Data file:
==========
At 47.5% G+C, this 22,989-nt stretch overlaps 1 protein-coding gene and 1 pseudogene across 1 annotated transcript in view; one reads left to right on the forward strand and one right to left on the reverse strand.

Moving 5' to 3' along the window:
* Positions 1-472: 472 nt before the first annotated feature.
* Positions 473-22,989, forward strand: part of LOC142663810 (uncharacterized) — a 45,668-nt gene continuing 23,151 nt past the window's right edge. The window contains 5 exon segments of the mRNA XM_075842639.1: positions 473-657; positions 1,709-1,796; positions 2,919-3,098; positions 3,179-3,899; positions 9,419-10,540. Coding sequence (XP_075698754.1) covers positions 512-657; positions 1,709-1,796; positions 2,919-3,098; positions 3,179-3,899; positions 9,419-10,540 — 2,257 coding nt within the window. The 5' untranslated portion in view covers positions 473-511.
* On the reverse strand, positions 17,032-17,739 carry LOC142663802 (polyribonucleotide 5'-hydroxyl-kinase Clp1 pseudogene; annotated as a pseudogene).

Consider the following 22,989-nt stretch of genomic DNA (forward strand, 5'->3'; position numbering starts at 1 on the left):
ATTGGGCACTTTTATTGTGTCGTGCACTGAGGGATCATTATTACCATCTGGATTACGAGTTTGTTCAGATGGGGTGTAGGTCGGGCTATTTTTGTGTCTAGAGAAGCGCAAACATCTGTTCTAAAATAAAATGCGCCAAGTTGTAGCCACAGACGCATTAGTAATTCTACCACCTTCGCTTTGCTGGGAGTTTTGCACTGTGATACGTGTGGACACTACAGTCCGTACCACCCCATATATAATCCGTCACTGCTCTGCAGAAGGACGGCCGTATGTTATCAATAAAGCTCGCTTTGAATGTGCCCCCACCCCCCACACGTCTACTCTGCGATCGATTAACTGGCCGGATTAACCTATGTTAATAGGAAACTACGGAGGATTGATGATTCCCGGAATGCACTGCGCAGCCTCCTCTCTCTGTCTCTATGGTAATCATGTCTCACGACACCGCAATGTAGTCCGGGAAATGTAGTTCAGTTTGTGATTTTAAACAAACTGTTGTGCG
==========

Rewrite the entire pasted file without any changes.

At 47.5% G+C, this 22,989-nt stretch overlaps 1 protein-coding gene and 1 pseudogene across 1 annotated transcript in view; one reads left to right on the forward strand and one right to left on the reverse strand.

Moving 5' to 3' along the window:
* Positions 1-472: 472 nt before the first annotated feature.
* Positions 473-22,989, forward strand: part of LOC142663810 (uncharacterized) — a 45,668-nt gene continuing 23,151 nt past the window's right edge. The window contains 5 exon segments of the mRNA XM_075842639.1: positions 473-657; positions 1,709-1,796; positions 2,919-3,098; positions 3,179-3,899; positions 9,419-10,540. Coding sequence (XP_075698754.1) covers positions 512-657; positions 1,709-1,796; positions 2,919-3,098; positions 3,179-3,899; positions 9,419-10,540 — 2,257 coding nt within the window. The 5' untranslated portion in view covers positions 473-511.
* On the reverse strand, positions 17,032-17,739 carry LOC142663802 (polyribonucleotide 5'-hydroxyl-kinase Clp1 pseudogene; annotated as a pseudogene).

Consider the following 22,989-nt stretch of genomic DNA (forward strand, 5'->3'; position numbering starts at 1 on the left):
ATTGGGCACTTTTATTGTGTCGTGCACTGAGGGATCATTATTACCATCTGGATTACGAGTTTGTTCAGATGGGGTGTAGGTCGGGCTATTTTTGTGTCTAGAGAAGCGCAAACATCTGTTCTAAAATAAAATGCGCCAAGTTGTAGCCACAGACGCATTAGTAATTCTACCACCTTCGCTTTGCTGGGAGTTTTGCACTGTGATACGTGTGGACACTACAGTCCGTACCACCCCATATATAATCCGTCACTGCTCTGCAGAAGGACGGCCGTATGTTATCAATAAAGCTCGCTTTGAATGTGCCCCCACCCCCCACACGTCTACTCTGCGATCGATTAACTGGCCGGATTAACCTATGTTAATAGGAAACTACGGAGGATTGATGATTCCCGGAATGCACTGCGCAGCCTCCTCTCTCTGTCTCTATGGTAATCATGTCTCACGACACCGCAATGTAGTCCGGGAAATGTAGTTCAGTTTGTGATTTTAAACAAACTGTTGTGCG